Hansén & Ottosson (8) described a new tilting table for patients in the prone position, which made it easier for some patients, for example those with high cervical lesions, to use their arms when lying down.

PHYSICAL ACTIVITY AND TRAINING

A series of articles in issue 3 (1971) reported the background and current use of physical training. Grimby & Saltin (9) described the physiological effects of physical training in general. At the time of publication the content was relevant and up to date, and it is currently still valid, although further information is now available on the details of training effects, especially at the molecular level in the muscle tissue. As noted in the final sentence of the article, further epidemiological studies are necessary to establish the favourable effects of increased physical activity for primary prevention. Such studies are now available; to a large extent concerning different health conditions; for example, for cardiovascular diseases, see Li et al. (10).

In a review of physical training in different patient groups in 1971, Höök & Grimby (11) gave a pertinent summary of its use at the time. In the 1960s physical training was starting to be used in several medical conditions, and experience was being gained. Scandinavia and other north-western European countries were at the forefront of this methodology, together with some centres in the USA. However, randomized controlled trials (RCT) were usually not available, an exception being a study in Göteborg on physical training after myocardial infarction, published by Wilhelmsen and co-workers (12). In the following years a large number of RCT studies were published on this topic, and the benefit of physical activity in various clinical conditions was well established, as can be seen from several reviews (13, 14). It is notable that Saltin spent nearly half a century researching and writing on the preventive use of physical exercise and training in healthy persons and in various clinical conditions, in later years together with Pedersen (14).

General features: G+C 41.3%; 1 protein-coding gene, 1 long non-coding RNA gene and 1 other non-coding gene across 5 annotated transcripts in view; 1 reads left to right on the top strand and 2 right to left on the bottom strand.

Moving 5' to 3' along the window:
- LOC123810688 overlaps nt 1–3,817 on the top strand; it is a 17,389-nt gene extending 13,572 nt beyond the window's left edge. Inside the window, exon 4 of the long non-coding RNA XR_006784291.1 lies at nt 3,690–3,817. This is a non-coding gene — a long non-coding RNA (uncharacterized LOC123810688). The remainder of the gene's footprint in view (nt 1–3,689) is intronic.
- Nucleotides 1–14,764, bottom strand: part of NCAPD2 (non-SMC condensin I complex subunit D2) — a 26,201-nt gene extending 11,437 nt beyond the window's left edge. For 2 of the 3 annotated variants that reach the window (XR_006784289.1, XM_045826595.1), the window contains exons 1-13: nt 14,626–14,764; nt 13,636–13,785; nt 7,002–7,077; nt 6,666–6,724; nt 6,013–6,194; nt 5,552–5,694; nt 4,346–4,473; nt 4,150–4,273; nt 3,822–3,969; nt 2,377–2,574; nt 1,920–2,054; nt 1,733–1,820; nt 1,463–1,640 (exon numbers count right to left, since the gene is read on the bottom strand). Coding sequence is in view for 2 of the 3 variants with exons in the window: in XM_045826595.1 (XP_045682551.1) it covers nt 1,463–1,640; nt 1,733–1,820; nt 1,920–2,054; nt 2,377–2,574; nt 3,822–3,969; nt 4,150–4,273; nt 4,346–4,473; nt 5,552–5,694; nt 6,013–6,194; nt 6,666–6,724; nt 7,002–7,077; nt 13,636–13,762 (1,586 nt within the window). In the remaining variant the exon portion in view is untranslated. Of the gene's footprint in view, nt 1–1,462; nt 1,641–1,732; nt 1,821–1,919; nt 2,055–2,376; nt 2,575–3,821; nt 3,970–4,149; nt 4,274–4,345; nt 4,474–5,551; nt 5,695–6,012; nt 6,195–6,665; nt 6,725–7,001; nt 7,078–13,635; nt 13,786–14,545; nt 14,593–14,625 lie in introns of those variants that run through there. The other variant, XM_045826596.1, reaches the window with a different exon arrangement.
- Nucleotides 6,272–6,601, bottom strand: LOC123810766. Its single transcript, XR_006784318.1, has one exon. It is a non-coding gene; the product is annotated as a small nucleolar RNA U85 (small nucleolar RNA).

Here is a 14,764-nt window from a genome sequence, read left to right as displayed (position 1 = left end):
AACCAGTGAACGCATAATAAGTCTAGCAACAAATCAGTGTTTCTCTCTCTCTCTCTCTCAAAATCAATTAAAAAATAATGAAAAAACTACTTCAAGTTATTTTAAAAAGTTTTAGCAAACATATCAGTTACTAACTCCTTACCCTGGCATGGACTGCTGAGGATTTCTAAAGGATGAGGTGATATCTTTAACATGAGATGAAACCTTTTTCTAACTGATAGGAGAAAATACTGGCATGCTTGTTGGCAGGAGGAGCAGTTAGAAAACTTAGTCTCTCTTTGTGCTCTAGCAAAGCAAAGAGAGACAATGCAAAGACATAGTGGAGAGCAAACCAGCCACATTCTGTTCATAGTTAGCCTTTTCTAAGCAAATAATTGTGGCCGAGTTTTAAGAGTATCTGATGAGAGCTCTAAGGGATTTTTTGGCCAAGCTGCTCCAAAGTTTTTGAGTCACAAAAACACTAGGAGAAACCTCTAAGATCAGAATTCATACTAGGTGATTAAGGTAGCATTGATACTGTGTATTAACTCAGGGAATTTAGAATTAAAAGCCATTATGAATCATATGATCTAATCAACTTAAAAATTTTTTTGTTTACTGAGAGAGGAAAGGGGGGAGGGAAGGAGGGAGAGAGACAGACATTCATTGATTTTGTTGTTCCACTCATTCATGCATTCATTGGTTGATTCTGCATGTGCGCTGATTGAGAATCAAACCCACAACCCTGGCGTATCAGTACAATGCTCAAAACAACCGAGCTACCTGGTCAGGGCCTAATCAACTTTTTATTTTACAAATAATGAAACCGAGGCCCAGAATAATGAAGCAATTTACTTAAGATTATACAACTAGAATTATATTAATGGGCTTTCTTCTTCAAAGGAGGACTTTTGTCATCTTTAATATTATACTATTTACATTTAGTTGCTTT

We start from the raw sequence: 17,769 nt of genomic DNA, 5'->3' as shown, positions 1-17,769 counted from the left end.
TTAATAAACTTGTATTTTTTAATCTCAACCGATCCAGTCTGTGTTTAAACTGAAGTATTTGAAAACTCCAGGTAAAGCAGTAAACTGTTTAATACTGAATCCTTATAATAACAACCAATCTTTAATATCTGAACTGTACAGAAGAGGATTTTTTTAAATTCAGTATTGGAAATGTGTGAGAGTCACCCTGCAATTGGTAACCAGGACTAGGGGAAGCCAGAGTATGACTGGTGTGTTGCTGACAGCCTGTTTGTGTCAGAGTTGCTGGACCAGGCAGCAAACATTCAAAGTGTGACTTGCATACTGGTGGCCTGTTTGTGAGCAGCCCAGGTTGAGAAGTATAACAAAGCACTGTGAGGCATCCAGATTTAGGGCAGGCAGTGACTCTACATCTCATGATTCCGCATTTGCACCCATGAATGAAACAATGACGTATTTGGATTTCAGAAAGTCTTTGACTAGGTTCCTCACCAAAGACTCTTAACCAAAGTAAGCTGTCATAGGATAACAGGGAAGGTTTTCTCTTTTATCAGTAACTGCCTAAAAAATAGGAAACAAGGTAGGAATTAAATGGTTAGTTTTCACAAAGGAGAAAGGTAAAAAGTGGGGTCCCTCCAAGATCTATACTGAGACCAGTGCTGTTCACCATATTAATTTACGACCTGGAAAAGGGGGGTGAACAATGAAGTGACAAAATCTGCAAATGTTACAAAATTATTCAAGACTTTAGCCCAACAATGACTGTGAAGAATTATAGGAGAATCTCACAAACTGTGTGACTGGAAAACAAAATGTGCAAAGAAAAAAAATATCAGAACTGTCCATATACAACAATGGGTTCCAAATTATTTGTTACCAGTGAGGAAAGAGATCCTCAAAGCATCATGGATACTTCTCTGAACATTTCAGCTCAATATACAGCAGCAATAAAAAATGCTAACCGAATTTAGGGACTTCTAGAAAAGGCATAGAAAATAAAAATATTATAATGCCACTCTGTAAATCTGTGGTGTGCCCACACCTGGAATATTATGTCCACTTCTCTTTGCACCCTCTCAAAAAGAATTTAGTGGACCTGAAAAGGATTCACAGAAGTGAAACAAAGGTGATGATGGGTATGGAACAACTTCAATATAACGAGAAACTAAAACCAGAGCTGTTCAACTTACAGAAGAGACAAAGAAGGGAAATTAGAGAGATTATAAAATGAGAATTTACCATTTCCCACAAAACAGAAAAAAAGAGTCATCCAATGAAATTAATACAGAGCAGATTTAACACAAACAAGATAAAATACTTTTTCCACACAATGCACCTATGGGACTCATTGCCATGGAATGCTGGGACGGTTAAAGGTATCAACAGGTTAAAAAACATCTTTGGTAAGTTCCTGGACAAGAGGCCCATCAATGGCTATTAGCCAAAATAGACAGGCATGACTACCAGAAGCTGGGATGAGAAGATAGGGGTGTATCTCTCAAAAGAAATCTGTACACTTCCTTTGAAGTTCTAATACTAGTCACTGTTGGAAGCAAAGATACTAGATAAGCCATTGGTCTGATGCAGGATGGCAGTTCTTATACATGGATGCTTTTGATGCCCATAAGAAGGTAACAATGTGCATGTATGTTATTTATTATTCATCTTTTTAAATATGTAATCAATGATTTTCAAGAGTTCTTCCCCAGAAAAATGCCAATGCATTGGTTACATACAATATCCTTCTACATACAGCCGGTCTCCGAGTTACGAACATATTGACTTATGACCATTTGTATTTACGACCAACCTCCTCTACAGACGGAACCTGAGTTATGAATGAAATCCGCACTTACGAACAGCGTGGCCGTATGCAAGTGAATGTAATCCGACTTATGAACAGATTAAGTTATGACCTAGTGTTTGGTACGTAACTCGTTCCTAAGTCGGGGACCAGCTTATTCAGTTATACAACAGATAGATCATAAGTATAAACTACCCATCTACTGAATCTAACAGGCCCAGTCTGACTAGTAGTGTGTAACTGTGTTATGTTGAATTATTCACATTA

The article by Höök & Grimby (11) pointed out that considerably increased effort was required in the education of physiotherapists concerning training using conditioning exercise and activation of different patient groups. This has since become reality, with increased theoretical and practical knowledge, scientific training and independent research in these and other allied medical professions. The use of training and activation in clinical practice has increased markedly.

Saltin published guidelines for physical training (15). The basic principles remain valid and of importance, as they appear in this and similar publications that created the basis for physical training, both for preventative purposes and, appropriately modified, for different clinical conditions. The recommendations have naturally been modified and applied to different situations, and their scientific basis strengthened to a large extent, but some general principles are still valid. These can be found in the recommendations of The American College of Sports Medicine (16) and in FYSS 2017 (Physical activity in the prevention and treatment of disease) (13).